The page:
A metric that Warren Buffett uses to assess the market’s valuation is now showing that it is a good time to buy stocks, Carol Loomis and Doris Burke write for Fortune.
According to Loomis and Burke, Buffett believes that over the long term, there should be a “rational relationship between the total market value of U.S. stocks and the output of the U.S. economy (gross national product).” If the total stock market value as a percentage of GNP falls to the 70 to 80 percent range, Buffett has said, buying stocks is likely to work out very well for investors.
As of late January, stocks were 75 percent of U.S. GNP, right in that target range Buffett cited, note Loomis and Burke.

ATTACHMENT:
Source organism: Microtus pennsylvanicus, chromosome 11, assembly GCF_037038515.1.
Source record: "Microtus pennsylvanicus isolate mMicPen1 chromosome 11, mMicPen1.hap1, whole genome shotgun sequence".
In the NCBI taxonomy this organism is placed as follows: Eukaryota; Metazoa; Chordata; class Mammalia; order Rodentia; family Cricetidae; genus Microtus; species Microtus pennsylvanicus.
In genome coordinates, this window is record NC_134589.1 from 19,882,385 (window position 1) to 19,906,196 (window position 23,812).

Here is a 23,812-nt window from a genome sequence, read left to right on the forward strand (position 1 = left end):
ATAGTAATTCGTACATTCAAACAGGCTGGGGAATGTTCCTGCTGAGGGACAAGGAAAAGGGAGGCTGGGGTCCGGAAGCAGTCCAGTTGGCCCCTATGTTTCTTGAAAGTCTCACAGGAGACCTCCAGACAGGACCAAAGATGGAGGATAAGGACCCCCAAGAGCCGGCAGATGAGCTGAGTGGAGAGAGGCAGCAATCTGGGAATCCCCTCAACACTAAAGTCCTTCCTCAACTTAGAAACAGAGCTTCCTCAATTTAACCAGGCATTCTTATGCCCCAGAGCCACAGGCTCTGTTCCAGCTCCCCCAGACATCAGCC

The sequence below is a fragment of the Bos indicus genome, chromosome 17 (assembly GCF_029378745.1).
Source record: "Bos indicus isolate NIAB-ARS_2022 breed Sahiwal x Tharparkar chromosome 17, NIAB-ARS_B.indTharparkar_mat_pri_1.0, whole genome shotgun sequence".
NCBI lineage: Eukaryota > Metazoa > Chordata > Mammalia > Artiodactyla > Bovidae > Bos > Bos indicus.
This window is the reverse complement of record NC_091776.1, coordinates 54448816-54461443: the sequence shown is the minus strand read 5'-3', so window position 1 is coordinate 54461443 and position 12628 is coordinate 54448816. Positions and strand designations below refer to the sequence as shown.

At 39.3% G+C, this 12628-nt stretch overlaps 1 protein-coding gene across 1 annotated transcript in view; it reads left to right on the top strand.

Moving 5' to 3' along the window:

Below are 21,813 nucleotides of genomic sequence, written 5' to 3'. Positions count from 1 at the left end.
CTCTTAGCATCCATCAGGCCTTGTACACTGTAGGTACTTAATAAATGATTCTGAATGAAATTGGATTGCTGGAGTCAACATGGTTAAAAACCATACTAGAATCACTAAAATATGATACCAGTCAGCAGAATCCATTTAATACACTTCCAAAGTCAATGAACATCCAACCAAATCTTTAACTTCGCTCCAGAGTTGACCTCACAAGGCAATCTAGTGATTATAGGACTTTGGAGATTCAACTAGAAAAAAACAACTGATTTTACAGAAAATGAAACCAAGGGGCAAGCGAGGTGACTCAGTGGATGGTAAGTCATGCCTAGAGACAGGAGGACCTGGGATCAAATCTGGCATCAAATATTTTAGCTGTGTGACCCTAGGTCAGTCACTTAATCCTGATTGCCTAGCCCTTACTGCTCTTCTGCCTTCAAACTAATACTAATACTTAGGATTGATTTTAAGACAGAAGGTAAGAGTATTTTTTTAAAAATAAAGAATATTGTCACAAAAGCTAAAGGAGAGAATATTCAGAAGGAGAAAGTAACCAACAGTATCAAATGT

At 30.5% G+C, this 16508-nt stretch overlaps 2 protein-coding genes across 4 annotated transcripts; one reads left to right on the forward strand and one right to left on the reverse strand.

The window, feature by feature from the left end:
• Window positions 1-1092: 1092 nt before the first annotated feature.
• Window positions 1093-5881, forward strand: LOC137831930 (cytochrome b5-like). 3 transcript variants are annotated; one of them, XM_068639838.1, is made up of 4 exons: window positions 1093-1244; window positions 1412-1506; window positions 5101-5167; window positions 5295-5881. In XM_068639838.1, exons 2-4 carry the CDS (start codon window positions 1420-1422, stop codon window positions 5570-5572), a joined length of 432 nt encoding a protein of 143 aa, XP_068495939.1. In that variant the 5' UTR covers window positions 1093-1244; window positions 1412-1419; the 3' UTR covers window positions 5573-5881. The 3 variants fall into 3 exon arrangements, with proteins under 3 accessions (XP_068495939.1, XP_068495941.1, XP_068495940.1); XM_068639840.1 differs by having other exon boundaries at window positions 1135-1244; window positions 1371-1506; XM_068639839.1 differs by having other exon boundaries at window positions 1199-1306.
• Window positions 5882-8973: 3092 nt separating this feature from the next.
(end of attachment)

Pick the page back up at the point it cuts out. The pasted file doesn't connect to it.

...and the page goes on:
Buffett’s theory has worked out well before. Fortune first discussed Buffett’s stock market value vs. GNP theory back in late 2001. At that time, stocks had already tumbled from their 2000 highs, but their market value was still 133 percent of GNP — indicating the market was overvalued. Over the next ten months, the S&P 500 lost another 32 percent before bottoming.
Loomis and Burke make an interesting point about the GNP-stock value relationship: “Nothing about that reversion to sanity [in valuations] surprises Buffett, who told Fortune that the shift in the ratio reminds him of investor Ben Graham’s statement about the stock market: ‘In the short run it’s a voting machine, but in the long run it’s a weighing machine.'” Translation: In the short term, stocks fluctuate based on the day-to-day whims of investors — the voting machine. But over the long haul, what really ends up driving a stock’s price is the value of its underlying business — the weighing machine.